– With AAP
Letters sent just weeks after a heart attack, farms sold well under value and homes unprofitably sold are just some of the uncompassionate actions of ANZ the royal commission into banking has exposed this week.
This week the commission is focussing on banks’ dealings with farmers. Of the 268 submissions related to agricultural finance received by the royal commission, 32 relate to ANZ around the time it acquired farming lender Landmark in 2010.
Among the dozens of farmers who have been treated unfairly, or without compassion, were WA sheep farmers Stephen and Janine Harley.
When the Harleys received a letter from ANZ threatening they could lose their farm, it was just a few weeks after Stephen had suffered a heart attack, AAP reports.
The letter told them they were defaulting on their loan and had six months to pay off their entire debt, until March 2014. If they couldn’t, they’d have just one day to leave.
They received this despite Janine informing the bank her husband had been flown to Perth for heart surgery, in which she said, “I hope you can now understand the pressure we’ve been under… we ask that this is taken under consideration when a decision is made.”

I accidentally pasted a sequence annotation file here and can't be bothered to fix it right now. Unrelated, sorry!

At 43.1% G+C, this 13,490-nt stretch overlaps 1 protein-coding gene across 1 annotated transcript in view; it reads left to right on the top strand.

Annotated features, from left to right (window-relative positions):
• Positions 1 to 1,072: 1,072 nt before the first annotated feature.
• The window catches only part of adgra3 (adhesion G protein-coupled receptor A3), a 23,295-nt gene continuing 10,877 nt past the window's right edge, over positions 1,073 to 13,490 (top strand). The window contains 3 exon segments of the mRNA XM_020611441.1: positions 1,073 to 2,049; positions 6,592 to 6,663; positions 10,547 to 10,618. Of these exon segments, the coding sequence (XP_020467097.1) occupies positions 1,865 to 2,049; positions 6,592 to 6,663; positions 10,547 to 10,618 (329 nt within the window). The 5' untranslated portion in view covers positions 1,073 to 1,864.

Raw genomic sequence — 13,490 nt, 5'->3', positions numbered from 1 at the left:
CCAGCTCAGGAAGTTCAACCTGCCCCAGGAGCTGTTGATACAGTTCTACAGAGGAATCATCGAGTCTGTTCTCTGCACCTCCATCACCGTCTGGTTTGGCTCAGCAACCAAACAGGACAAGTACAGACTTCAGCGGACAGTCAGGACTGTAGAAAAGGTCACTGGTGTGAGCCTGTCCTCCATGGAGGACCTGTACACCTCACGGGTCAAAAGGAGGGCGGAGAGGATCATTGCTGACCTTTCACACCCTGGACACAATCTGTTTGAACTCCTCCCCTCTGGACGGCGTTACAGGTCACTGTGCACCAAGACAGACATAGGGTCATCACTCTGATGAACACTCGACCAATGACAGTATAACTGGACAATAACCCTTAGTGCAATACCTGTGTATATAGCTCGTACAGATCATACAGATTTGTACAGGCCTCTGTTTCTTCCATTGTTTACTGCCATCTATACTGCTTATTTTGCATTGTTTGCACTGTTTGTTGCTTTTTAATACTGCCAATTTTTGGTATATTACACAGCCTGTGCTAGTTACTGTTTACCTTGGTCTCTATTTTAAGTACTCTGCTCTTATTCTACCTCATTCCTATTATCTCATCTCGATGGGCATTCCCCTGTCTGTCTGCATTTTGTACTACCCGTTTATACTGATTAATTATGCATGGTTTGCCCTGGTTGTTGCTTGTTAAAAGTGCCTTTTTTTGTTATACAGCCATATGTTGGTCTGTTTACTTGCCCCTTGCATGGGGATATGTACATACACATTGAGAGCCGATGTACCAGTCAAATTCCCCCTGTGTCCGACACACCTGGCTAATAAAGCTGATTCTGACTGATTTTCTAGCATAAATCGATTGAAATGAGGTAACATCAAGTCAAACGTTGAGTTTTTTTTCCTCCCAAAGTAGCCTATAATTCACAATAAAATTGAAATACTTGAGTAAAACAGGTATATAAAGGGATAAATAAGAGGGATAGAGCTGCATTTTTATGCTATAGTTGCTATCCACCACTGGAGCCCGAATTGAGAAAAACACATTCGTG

The Harleys were one of many former Landmark Financial Services customers who ended up in financial difficulties and in ANZ's hands after its 2010 acquisition of the agribusiness loan book.
The Harleys managed to sell five of their nine land lots and livestock to pay down $1.6 million of the $2.5 million debt before the March 2014 deadline.
But ANZ rejected a request for a nine-month extension, which they hoped would have allowed them to reach their target.
Instead, the four remaining parts of their farm were sold by the bank - but for $570,000 less than they were valued, and at a much lower value than the Harleys had sold the first five lots for, ABC's correspondent Michael Janda reports.
Eventually, in July 2017, the bank decided it would not pursue the remaining $309,000 the Harleys owed. But the bank didn't write to tell the family this until February.